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After passing random, invasive, in-home inspections, after shelling out thousands of dollars and doing weeks – if not months – of unpaid training, they are finally eligible to sign up for shifts.
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These shifts come in 30 minute slices, widely spaced, and turning them down gets you blacklisted. It's impossible to hold down another job while you're an Arise chicken-farmer.
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But you don't get paid for 30-minute shifts. You just get paid for the time that you're talking to customers.
The whole time you talk to a customer, an algorithm is ready to penalize you: i.e., if it takes too long to deal with queries, or if there're too many pauses.
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Meanwhile, the client's outsource managers randomly (or not-randomly) listen in on your calls, and they can penalize you too.
The main penalty is being “deskilled” – barred from working for that client, after paying (in cash and time) to get trained to be their phone rep.
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Workers are barred from hanging up on abusive customers. Women report high levels of sexual harassment, which they have to patiently endure, because they risk getting fired if they hang up on their abusers.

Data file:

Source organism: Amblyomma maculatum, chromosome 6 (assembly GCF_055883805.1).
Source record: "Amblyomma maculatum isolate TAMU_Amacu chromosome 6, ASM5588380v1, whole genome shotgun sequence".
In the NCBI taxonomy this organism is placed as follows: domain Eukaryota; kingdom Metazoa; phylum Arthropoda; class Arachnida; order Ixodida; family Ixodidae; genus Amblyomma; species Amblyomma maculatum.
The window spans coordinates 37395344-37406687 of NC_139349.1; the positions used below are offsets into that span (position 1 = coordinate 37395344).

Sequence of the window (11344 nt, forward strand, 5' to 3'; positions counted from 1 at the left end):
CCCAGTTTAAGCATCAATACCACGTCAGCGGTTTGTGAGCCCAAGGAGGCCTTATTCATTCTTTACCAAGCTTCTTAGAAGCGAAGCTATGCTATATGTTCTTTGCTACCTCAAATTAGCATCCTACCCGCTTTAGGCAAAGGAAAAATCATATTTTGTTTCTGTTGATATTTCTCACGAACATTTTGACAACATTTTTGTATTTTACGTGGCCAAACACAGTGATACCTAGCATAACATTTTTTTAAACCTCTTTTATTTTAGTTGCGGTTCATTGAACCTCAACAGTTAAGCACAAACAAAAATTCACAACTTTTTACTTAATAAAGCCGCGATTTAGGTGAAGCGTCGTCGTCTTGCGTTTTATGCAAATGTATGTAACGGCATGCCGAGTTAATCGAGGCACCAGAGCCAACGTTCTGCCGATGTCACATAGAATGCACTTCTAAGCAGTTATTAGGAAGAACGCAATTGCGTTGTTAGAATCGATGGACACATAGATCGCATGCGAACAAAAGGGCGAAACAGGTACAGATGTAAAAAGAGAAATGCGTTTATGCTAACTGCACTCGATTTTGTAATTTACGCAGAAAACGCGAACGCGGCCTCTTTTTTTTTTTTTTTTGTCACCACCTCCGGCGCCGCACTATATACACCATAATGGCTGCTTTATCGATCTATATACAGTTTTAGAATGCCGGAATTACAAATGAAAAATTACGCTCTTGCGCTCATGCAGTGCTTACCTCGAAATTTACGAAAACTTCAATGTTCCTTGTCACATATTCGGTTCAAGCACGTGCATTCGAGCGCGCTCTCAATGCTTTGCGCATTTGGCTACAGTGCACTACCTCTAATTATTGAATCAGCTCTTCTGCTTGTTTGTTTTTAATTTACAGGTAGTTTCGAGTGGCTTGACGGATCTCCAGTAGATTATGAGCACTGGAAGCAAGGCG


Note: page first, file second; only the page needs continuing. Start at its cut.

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And all workers are expected to tolerate unlimited abuse from callers. 64% of Arise's workers are people of color. 89% of them are women. Arise's recruiting ads target Black women in particular.
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There IS a way to get ahead in Arise: recruit other workers. Because, in addition to everything else, it's a pyramid scheme, and the business is riddled with people who've been previously convicted of wire fraud.
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Nearly every person in the Arise structure is chickenized:. The following jobs are all performed by “independent contractors”:
* Client Support Professionals
* Quality Assurance Performance Facilitators
* Chat Performance Facilitators
* Escalation Performance Facilitators
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Not only do you have to pay to work for Arise – you have to pay (a “contract termination fee”) to stop working for them.
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Arise binds workers to arbitration, meaning they can't sue. The right of workers to join class actions in spite of arbitration waivers went to the Supreme Court in '18, where the illegitimate justice Neal Gorsuch wrote the majority opinion, ruling against workers.
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Arise honors Juneteenth with a day off for all employees. But all those Black women it has chickenized are independent businesses and are still expected to show up for work.
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Arise's founder is Richard Cherry, a Canadian “serial entrepreneur” who started off writing scammy get-rich-quick and lose-weight-quick books before moving to Florida and getting heavily involved with the Home Shopping Network.
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Today, the company is a division of a giant private equity fund, Warburg Pincus.